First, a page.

When I first started working in Friedrichshagen, the S3 originated and terminated at Ostbahnhof. This forced me to change trains there, but also allowed me to almost always get my seat, once I learned exactly where on the platform to stand so as to be properly aligned with the appropriate door of the train. But just this week the S3 has been running to Westkreuz, far past Alexanderplatz. It's been nice taking just one train rather than two, but there is a trade-off. Namely, I can't guarantee I'll be able to get my seat. And today was one of those days. I eyed the woman in my seat. Maybe she would get off at Ostbahnhof, but just then she pulled out a thick book. Not a good sign. I looked to the block of seats one group back. The woman in the ideal seat there also looked settled, though there was always a chance... But I decided it was a chance I couldn't take. When we stopped at Ostbahnhof, lots of people would get on, so when a couple got of at Jannowitzbruecke and left a block of seats open, I went for it. Sure, it was farther back than I would have liked, but at least I had my forward-facing window seat.

It's a long wait at Ostbahnhof and I was somewhat disgruntled when a young man who appeared to be Turkish moved over to a seat across from me and asked me a question. He was very quiet, and his German was broken, so it was almost impossible for me to understand what exactly he wanted. I thought I heard something about "Erkner," so I assured him that this was the train to Erkner. But he shook his head no; something about Koepenick maybe? Yes, Koepencik is on the line as well. The block of seats he had moved from was still vacant and normal German protocol would suggest that he now return to that seat, given that I had (presumably?) answered his question. But he stayed. And he sat sprawled out, so that his legs overlapped mine, even though he was mostly sitting kitty-corner to me. This was awkward and I prayed that something would change, but it persisted. When we got to Westkreuz, he started asking me more geography-related questions and again so quietly that I could barely hear him. it was going to be one of those train rides, huh? Marred by the awkward presence of a question-asker who doesn't understand proper German (which just happens to coincide with my) social protocol. Then he started asking my name; if I was a student. I could see where all of this was leading, but my poor command of the German language makes me a better defensive than offensive player. I can comprehend quite a bit, but have little ability to make un-chartered forays into the language. So, when he finally got around to it, I just replied "nay," which I find to sound a little nicer than nein. He persisted. "Nein." He still sat there a while, which made things more awkward than they needed to be. There were plenty of other seats, why didn't he leave already? Finally, he made like he was going to look at the Fahrplan and left me in peace.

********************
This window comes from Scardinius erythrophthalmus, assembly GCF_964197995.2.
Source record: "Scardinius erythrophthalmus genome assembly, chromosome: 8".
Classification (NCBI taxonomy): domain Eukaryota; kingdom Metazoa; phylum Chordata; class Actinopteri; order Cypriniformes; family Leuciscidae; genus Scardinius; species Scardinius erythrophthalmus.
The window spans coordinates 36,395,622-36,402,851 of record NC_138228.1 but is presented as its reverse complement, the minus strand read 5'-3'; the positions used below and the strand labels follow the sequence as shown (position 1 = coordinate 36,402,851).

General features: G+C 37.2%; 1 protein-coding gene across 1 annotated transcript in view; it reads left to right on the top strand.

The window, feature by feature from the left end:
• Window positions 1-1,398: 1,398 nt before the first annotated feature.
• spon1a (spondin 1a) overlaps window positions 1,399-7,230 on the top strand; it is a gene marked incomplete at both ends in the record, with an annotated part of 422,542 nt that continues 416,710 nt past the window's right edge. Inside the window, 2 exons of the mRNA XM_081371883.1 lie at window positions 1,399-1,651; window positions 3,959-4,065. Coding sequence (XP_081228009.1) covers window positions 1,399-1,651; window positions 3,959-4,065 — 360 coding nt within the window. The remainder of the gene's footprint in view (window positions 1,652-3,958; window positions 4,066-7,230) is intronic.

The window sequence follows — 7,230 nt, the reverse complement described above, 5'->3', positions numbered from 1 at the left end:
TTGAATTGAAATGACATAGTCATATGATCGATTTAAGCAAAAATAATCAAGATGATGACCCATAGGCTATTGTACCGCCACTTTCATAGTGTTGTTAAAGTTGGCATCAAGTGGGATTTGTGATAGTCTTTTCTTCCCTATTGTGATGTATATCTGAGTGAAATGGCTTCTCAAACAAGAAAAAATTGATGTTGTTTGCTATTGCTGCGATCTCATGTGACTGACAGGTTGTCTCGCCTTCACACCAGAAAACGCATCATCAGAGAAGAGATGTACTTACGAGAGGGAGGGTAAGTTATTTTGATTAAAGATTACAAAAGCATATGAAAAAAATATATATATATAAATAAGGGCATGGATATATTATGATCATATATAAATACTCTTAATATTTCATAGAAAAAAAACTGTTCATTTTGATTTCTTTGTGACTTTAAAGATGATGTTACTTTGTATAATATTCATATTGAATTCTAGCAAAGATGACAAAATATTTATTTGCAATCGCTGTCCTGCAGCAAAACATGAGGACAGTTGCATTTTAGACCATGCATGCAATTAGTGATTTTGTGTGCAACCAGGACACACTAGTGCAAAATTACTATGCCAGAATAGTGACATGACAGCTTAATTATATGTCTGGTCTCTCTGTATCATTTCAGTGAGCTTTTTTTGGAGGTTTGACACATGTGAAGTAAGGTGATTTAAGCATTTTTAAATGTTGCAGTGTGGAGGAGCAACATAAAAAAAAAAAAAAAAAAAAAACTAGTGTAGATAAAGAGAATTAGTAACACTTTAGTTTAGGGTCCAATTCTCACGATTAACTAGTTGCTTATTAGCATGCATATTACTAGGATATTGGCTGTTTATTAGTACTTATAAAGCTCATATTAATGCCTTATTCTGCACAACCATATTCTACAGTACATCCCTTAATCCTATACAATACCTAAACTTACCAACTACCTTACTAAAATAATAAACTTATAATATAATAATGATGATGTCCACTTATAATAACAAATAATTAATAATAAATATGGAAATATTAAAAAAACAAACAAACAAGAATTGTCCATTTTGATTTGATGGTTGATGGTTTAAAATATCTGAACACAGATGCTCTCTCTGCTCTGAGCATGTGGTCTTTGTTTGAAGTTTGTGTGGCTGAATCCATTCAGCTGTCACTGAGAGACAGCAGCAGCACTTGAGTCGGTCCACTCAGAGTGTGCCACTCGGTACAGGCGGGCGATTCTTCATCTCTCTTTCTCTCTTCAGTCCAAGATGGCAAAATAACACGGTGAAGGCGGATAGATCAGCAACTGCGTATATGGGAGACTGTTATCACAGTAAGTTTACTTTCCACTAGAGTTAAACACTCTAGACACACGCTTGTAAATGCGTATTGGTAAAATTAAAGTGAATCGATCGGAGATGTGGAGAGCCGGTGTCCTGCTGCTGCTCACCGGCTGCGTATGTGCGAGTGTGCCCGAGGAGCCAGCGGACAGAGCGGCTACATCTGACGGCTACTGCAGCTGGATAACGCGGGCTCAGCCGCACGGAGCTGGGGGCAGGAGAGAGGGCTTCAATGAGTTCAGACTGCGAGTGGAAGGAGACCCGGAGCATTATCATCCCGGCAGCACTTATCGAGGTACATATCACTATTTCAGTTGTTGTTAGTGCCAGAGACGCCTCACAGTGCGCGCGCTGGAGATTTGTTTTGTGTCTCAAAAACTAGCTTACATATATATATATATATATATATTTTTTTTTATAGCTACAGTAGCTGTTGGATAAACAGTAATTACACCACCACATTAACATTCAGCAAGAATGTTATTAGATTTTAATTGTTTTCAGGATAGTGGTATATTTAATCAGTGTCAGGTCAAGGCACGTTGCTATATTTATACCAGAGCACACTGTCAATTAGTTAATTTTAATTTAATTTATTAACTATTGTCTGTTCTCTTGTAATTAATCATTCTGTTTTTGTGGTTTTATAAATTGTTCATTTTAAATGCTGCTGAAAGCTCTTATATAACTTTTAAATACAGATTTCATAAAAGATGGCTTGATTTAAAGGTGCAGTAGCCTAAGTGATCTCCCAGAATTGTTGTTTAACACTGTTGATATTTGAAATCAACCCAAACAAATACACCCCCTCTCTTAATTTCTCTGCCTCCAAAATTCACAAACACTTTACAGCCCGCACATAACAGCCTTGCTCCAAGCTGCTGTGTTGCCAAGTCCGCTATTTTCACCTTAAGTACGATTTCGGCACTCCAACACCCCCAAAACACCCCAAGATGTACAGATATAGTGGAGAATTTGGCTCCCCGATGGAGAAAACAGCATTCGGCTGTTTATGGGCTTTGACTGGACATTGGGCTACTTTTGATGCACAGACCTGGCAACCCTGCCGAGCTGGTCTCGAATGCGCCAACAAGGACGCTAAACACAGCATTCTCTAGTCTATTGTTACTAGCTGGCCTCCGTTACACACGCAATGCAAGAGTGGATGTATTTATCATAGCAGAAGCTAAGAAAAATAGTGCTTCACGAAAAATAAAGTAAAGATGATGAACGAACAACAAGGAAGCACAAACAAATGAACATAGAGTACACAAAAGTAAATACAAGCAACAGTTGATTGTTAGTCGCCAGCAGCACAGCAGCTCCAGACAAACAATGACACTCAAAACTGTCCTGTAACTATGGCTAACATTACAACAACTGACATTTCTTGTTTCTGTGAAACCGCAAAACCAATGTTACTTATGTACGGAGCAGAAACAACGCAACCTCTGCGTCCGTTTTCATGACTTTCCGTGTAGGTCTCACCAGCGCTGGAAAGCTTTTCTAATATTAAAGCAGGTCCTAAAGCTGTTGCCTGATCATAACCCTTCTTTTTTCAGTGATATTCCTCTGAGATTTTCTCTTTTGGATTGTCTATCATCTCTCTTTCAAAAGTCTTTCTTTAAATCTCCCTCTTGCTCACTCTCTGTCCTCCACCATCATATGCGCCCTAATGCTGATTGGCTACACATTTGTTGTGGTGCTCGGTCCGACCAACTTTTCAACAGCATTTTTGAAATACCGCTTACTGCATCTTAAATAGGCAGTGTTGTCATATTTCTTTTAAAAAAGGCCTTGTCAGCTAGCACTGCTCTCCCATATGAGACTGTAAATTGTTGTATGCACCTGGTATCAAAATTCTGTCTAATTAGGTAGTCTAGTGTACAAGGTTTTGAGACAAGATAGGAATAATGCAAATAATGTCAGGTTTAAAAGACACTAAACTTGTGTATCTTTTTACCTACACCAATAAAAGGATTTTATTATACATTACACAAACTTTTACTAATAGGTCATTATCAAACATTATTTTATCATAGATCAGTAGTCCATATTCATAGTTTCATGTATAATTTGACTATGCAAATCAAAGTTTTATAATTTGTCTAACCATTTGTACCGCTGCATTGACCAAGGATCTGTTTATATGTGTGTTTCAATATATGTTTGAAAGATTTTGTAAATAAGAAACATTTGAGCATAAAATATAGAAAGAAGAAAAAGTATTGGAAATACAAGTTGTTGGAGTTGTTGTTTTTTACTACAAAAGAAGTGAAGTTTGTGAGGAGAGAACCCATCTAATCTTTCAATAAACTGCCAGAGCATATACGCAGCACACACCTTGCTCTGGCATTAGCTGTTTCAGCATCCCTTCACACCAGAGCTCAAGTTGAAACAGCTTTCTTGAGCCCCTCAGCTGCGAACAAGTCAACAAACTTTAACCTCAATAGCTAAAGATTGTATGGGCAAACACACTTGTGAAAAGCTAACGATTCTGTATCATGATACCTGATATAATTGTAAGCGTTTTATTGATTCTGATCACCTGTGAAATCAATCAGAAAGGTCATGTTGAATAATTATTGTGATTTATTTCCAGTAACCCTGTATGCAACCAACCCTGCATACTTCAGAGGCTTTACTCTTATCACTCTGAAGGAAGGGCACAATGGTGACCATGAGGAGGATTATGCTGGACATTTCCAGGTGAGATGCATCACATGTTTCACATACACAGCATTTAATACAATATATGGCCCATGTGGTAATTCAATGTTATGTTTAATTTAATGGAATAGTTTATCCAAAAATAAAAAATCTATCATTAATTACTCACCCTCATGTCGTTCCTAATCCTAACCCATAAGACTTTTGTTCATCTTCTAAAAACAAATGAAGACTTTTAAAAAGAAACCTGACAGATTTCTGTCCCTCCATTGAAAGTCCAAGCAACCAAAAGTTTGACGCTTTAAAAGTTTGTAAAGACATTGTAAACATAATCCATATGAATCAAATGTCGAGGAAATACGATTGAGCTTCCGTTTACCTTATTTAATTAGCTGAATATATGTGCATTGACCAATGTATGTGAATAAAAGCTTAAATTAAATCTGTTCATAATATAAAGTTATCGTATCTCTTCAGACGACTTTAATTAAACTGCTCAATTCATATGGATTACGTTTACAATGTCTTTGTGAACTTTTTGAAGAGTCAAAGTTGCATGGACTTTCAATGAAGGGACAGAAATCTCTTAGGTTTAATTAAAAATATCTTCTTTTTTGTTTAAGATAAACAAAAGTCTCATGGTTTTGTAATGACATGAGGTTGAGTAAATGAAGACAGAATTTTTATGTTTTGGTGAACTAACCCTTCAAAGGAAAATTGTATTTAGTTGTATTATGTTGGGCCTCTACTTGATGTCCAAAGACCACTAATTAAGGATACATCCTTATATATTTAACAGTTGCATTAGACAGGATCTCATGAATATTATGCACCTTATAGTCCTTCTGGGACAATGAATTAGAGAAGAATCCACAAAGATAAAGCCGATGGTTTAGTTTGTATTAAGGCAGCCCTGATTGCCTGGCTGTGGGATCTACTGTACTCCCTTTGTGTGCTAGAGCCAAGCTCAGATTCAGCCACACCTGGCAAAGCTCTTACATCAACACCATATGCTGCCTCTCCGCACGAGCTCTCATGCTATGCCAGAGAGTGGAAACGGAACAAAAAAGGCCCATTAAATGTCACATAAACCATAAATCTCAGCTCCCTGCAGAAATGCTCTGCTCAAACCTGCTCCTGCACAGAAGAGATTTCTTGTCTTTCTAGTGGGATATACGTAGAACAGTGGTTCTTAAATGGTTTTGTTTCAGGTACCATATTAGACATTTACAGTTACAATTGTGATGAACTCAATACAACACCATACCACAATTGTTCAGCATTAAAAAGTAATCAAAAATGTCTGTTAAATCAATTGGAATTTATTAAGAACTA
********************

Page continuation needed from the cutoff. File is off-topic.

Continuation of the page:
Despite sitting farther back than I would have liked, I still made the tram just fine and got to work at the time I have decided is the earliest I will come in. But still, I feel like my trip to work was a marred. Like a small stain on an otherwise clean sheet of paper.